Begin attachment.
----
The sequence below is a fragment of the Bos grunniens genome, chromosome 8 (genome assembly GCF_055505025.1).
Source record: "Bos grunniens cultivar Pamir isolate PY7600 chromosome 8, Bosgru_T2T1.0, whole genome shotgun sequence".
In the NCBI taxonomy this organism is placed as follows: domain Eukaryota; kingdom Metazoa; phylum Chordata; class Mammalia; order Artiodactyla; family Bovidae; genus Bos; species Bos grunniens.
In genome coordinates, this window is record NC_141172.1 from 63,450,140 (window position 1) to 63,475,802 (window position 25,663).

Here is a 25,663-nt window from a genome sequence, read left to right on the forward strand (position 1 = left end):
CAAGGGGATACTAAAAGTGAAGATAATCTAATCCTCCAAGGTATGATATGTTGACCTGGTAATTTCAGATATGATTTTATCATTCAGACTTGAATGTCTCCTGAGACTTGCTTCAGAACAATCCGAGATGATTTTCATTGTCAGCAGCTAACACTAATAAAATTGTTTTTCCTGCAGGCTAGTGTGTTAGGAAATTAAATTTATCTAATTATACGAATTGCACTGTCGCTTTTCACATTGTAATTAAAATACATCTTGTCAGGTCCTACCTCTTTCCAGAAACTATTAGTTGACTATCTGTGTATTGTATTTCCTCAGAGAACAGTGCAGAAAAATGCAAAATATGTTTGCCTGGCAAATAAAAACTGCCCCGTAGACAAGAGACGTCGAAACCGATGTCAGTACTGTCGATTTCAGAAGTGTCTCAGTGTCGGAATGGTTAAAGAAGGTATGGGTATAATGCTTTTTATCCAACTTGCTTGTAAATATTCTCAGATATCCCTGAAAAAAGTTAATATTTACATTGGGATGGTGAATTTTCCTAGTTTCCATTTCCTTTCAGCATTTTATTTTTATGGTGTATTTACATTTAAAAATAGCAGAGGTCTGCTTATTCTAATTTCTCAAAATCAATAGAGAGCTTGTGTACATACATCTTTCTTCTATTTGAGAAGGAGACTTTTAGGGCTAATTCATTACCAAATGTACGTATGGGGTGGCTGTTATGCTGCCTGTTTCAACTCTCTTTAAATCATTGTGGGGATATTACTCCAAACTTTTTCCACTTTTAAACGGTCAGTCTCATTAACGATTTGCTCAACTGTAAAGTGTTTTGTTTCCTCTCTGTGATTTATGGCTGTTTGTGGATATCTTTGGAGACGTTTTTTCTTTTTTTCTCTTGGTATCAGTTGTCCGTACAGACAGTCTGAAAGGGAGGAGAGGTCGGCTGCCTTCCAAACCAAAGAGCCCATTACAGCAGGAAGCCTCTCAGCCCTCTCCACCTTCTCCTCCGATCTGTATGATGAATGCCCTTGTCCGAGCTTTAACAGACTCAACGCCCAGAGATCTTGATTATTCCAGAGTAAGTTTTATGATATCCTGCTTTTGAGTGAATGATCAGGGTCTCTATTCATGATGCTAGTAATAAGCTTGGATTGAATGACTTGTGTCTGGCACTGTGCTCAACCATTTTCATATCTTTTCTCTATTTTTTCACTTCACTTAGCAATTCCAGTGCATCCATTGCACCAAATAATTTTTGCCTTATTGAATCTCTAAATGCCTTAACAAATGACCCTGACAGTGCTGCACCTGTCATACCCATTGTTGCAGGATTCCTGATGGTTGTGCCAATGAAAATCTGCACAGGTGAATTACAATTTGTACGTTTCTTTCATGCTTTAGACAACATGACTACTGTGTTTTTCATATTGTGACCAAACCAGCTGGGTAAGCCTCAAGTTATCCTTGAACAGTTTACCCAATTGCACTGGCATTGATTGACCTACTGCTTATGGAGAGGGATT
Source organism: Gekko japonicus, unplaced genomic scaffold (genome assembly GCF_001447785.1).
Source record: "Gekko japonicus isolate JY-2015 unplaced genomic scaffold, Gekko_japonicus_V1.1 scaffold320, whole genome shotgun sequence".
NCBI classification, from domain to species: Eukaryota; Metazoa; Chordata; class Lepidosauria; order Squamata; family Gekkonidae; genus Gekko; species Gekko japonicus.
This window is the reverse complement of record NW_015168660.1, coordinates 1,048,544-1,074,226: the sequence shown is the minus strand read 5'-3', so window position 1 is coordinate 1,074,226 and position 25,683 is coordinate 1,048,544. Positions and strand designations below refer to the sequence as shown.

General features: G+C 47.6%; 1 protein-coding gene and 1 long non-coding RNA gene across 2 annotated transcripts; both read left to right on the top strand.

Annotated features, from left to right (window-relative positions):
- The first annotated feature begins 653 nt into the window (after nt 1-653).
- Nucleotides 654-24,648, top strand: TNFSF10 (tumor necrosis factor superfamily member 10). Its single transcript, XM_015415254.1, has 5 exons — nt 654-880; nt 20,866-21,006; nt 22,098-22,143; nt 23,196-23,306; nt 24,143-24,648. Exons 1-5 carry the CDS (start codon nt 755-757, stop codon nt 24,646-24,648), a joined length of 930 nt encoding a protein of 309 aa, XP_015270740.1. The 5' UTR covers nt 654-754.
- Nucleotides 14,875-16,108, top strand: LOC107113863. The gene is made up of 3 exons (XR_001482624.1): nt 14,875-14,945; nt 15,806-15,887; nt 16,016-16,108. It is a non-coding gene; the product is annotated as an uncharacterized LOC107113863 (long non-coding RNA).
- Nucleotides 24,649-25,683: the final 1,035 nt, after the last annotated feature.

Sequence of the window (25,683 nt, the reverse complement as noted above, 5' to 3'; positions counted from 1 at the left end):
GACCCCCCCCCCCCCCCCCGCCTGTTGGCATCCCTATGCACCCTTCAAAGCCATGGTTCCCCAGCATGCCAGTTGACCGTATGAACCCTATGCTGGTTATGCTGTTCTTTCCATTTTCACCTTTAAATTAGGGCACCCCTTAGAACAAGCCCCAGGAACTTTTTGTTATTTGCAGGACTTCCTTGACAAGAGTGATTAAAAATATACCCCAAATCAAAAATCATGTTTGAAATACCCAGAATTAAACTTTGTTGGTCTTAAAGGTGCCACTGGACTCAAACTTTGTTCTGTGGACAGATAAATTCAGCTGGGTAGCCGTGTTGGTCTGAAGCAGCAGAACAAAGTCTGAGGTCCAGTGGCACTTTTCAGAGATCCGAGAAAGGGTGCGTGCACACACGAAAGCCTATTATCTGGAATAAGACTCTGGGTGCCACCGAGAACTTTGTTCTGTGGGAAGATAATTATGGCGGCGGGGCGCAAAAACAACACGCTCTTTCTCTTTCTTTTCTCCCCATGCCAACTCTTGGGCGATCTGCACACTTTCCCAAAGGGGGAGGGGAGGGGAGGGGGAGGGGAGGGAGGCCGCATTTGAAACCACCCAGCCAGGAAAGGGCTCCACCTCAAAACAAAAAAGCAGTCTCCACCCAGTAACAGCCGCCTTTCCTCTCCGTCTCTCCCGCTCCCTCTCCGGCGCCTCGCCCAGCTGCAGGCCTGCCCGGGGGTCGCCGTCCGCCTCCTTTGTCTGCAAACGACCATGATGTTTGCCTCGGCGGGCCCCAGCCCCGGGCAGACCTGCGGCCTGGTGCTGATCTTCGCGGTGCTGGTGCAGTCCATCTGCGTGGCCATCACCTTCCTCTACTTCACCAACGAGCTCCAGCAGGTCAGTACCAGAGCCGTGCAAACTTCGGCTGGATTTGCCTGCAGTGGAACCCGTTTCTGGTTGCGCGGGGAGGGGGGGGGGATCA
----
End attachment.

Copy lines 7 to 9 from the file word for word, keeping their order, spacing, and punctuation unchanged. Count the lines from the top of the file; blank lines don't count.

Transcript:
Source organism: Gekko japonicus, unplaced genomic scaffold (genome assembly GCF_001447785.1).
Source record: "Gekko japonicus isolate JY-2015 unplaced genomic scaffold, Gekko_japonicus_V1.1 scaffold320, whole genome shotgun sequence".
NCBI classification, from domain to species: Eukaryota; Metazoa; Chordata; class Lepidosauria; order Squamata; family Gekkonidae; genus Gekko; species Gekko japonicus.